Chateau Carignan Prima 2009
Merlot from Bordeaux, France
A vermillion hue and an intense fragrance of blueberry and blackberry. Elegant in mouth, the wine has a fruity structure and mellow tannins. A complex wine that is nicely structured, and well balanced.
A perfect accompaniment for all meats and game and ripened cheese.
James Suckling - "Impressive for this appellation, with ripe fruit and light espresso character and hints of mushrooms. Full-bodied, with velvety tannins and a long flavorful finish. Best ever from here. Best in 2016. "
Wine Spectator - "Black olive and berry aromas follow through to a full body, with velvety tannins and a long finish. I like the fruit concentration in this wine. 100 percent Merlot.
Barrel Sample: 89-92 Points"
Chateau Carignan Winery
The estate lies over 150 hectares, 65 of which are planted with vines. The vines lie on south facing clayey-limestone hillsides covered with stony gravel. 30% of the vineyard is over 40 years old and 70% between 8 and 25 years old. The grape varieties planted are 65% Merlot, 25% Cabernet Sauvignon and 10% Cabernet Franc.
Chateau Carignan is located at Carignan de Bordeaux, 10km to the east of Bordeaux. The dominant grape variety, as for the other right bank Appellations (Saint Emilion and Pomerol), is Merlot. This variety is in its element on the clayey limestone hillsides and offers supple, well-rounded and highly fruity wines. The Premieres Cotes de Bordeaux AOC (Appellation d'Origine Controlee) was defined by the French government in 1937 as an area of 3,400 hectares spread over 37 communes on the right bank of the river Garonne, forming a narrow strip of vineyards some 60km long and 5km wide from the north of Bordeaux to Langon. A great deal of technical progress has been made throughout the Côtes de Bordeaux and the wines' excellent value and quality have made them much sought after. View all Chateau Carignan Wines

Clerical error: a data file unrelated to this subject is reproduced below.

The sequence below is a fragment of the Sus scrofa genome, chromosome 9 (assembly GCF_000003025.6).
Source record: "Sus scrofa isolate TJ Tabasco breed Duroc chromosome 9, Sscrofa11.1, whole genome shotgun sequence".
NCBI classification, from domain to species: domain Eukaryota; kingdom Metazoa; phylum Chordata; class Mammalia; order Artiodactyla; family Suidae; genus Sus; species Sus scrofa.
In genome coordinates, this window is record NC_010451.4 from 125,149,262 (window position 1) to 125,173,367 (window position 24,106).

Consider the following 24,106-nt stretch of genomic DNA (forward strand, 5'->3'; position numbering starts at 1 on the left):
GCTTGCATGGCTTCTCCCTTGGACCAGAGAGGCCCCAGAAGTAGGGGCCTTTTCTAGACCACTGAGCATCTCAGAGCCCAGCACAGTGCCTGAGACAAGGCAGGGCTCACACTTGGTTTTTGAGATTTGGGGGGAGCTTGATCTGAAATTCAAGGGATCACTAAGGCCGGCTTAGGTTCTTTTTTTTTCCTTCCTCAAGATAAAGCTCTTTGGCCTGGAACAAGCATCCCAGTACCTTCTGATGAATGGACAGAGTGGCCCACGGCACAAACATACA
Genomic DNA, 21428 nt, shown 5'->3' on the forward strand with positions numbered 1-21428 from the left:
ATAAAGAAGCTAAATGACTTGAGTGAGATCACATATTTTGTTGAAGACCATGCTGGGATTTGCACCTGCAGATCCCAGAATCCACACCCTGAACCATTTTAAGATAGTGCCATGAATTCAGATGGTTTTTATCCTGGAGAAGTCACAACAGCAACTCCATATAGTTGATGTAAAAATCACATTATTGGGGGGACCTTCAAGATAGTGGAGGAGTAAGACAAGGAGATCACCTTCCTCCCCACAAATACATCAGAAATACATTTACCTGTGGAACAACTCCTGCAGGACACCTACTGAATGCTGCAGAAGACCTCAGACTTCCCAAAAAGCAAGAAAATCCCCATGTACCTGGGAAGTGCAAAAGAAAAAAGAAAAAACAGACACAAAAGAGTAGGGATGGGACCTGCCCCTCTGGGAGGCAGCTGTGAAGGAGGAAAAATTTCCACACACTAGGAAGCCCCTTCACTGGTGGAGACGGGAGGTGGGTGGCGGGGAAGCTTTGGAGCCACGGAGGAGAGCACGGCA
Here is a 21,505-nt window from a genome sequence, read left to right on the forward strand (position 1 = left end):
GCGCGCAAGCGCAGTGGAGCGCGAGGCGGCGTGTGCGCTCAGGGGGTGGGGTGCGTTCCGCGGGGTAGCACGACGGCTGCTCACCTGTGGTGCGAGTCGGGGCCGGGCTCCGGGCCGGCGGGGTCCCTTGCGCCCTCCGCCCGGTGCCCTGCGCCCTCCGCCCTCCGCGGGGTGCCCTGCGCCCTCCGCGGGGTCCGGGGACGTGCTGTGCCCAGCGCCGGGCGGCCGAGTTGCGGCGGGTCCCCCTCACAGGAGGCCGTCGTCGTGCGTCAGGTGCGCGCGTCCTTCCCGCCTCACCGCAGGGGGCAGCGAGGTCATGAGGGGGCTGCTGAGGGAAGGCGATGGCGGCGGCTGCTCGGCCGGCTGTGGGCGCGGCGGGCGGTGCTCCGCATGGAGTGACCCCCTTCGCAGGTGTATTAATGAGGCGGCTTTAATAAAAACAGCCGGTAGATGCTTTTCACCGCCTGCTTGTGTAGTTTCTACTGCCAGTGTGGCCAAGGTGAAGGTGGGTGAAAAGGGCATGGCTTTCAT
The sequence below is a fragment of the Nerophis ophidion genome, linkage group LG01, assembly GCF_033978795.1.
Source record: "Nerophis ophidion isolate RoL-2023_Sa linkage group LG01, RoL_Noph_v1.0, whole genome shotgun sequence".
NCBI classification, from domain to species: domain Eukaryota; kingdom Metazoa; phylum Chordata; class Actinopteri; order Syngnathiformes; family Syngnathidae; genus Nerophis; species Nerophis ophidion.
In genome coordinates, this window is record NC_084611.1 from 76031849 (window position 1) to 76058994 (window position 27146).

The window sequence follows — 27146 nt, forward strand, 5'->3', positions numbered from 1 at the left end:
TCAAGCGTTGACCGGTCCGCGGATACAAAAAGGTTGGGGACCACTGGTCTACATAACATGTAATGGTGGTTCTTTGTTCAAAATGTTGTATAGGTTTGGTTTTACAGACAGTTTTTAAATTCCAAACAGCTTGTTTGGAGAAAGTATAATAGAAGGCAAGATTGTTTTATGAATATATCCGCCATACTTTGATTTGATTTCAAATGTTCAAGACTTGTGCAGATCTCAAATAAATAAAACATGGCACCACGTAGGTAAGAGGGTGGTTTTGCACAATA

About Other BordeauxA few extra appellations:
Bourg & Blaye
These two appellations are just across the Gironde river from the Haut-Medoc – a bit northwest of St-Émilion and its satellites. Bourg is the smaller appellation, nestled under the much bigger Blaye. Both have AC status, Cotes de Bourg AC and Cotes de Blaye AC. One step up on the AOC chain is the Premieres Cotes de Blaye AC, producing excellent red wines. Both regions rely primarily on Merlot, blending with Cabernet Sauvignon and some Cabernet Franc. Whites are allowed here too – usually Sauvignon Blanc, creating dry and pleasant wine.
Listrac & Moulis
These two appellations are situated in the western part of the Medoc, in that they are further inland from their more prestigious neighbor communes like Margaux and Pauillac. In typically Medoc fashion, the wines are based on Cabernet Sauvignon. Due to their location further inland, the soils are dense and retain water, leading to wines that can be more rustic than those wines from communes on the riverbanks. But seek out the good producers, as many bargains are to be had in the Cru Bourgeois of these regions.
Entre Deux Mers is not exactly what it means – between two seas - as technically it's between two rivers. The wines produced in this region, sandwiched between the Garonne & Dardogne rivers, are light and charming and often reasonably priced. The AC of Entre Deux Mers is only for white wines, reds from the region will be listed as Bordeaux AC. Like other Bordeaux whites, wines of the area are made from Sauvignon Blanc, Semillon and Muscadelle. Light, crisp, citrus-y and floral, these wines are great summer drinkers.